used to fill the cells of the table. The meanings of these keywords
are as follows: NONE when an action is not given, NC for No
Change (a value is not modified after execution), and CALL for
function or events calling in the actions.
It should be noted that we have considered During Action be-
fore the rest of the action columns and destination state, because
the during action(s) of the source state is only allowed when all the
transitions are invalid from the source state to all the possible desti-
nation states. In this case, we need to fill only during action(s) and
the destination state with the same value as the source state, and the
rest of the columns do not change.
4.2 Transformation Rules
This section provides a set of rules for transforming the State-
flow models into tabular expressions. We have identified these rules
through our understanding of the Stateflow executional semantics,
and the rules are then applied to transform the Stateflow models.
Our current rules deal with only simple Stateflow models in which
parallel and hierarchy levels of modelling are not included. How-
ever, this is our first step in applying tabular expressions to analyze
Stateflow models through transformation. In the future, we will
provide transformation rules for other complex Stateflow models,
including parallel and hierarchical models. These transformation
rules will extend the simple Stateflow rules to cover all the required
functional behaviors for checking the properties of disjointness and
completeness. In fact, the simple Stateflow covers all the essen-
tial information that can be required by the parallel and hierarchy
Stateflow models. A set of rules can be applied iteratively to cover
all the states and transitions for transforming the simple Stateflow
models into the specific table format we have defined (see Fig. 3).
The current rules are given in a narrative style as follows:
1. Default / Normal Transition: Identify a default transition
or normal transition.
2. Source State: The next step is to identify a source state of
the identified transition and add it into the source state col-
umn of the table (in case of default transitions set source state
to START).
3. Event: In this step, we analyze the label of an identified out-
going transition from the source state. If this transition con-
tains one or more events then we add them into the event
column of the table, otherwise we place TRUE into the event
column of the table. (The event element is optional so it can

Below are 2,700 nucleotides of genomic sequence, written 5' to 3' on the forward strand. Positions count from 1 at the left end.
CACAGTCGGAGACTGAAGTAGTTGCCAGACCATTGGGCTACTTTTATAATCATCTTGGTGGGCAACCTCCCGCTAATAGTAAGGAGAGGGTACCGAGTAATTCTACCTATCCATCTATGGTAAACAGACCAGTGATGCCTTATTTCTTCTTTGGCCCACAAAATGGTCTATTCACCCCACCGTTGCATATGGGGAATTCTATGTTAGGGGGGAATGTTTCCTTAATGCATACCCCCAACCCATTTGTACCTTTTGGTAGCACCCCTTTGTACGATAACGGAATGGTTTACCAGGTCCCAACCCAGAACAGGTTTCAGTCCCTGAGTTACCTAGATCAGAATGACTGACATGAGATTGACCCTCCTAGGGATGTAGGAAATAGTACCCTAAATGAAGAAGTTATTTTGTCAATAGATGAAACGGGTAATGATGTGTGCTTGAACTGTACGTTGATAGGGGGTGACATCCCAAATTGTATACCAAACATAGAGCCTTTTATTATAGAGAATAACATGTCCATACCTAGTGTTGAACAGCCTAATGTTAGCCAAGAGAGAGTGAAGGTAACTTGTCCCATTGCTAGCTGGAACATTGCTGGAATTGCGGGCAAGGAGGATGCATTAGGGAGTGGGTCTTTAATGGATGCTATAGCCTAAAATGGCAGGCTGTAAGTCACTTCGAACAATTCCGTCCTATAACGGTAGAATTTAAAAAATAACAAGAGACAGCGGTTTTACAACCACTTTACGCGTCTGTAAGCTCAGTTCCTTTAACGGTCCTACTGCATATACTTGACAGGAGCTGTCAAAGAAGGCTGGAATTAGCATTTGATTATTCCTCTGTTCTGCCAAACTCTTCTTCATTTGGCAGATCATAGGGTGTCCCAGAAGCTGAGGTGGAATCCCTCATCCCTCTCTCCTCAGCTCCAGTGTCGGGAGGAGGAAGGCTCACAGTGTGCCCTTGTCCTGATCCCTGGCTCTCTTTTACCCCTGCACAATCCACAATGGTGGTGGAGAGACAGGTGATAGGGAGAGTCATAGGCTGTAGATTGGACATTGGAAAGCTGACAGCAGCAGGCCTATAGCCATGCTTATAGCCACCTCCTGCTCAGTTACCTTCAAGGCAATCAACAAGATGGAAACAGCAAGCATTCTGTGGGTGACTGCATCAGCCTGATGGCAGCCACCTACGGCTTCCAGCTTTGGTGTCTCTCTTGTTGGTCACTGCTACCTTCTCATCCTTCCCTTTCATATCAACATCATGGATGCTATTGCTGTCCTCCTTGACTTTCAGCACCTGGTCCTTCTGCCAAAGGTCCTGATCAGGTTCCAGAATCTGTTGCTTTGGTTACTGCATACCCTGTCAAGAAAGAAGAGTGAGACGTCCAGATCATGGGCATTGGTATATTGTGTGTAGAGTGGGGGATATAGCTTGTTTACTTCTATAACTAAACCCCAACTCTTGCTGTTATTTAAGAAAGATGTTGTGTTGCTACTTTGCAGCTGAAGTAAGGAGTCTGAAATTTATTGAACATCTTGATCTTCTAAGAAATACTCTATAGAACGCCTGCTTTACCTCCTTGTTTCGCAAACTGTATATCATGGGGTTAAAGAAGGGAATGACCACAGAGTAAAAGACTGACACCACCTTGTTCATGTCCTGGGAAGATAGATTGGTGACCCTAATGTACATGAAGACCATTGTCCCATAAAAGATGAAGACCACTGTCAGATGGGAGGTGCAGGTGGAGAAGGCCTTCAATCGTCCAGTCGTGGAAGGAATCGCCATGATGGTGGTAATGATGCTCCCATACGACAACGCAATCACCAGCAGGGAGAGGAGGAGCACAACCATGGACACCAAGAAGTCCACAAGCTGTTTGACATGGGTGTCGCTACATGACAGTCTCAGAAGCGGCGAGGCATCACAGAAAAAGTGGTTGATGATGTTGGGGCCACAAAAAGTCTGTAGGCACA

be absent sometimes).
4. Condition: Identify the given condition(s) of the transition
and add it into the condition column of the table (if condi-
tion(s) are absent then set the condition to TRUE).
5. Condition Action: The next step is to identify the given con-
dition action(s) of the identified transition, and add it into the
condition action column of the table (if the condition action
is absent then set the condition action to NC). If more than
one condition action is identified, then with the variable’s
name use specialization and all these new specialized vari-
ables will be added into multiple sub-columns of the action
column of the table. If the given condition action is an event
or predefined function then use CALL function or event.
6. Exit Action: The next step is to identify the exit action(s)
of the source state, add it into the column of exit action of
the table. If more than one exit actions is identified then with
the variable’s name use specialization with exit action(s) to
fill other sub-columns of the exit action column. If the given
exit action is an event or predefined function then use CALL
function or event.
7. Transition Action: This step is used to identify the tran-
sition action(s) and add it into the transition action column
of the table. If more than one transition action is identified,
then with the variable’s name use specialization with transi-
tion action(s) to fill other sub-columns of the transition ac-
tion. If the given transition action is an event or predefined
function then use CALL function or event.
8. During Action: The next step is to identify the during ac-
tion(s) of the source state, and add it into the during action
column of the table. During actions are included only when
there are no valid transitions available, causing the state to
remain active (i.e. source state = destination state). If more
than one during action is identified, then with the variable’s
name use specialization with during action(s) to fill other
sub-columns of the during action. If the given during action
Event Condition Condition
True Transition
Figure 4: Building Tables from Stateflow : Abstract Flowchart.
is an event or predefined function then use CALL function or
9. Destination State: In this step, we identify the destination
or target state and add it into the destination state column of
the table. For any during action(s), the destination state must
be the same as the source state.
10. Entry Action: Finally, we identify the entry action(s) in the
target or destination state and add it into the entry action col-
umn of the table. If more than one entry action is identified,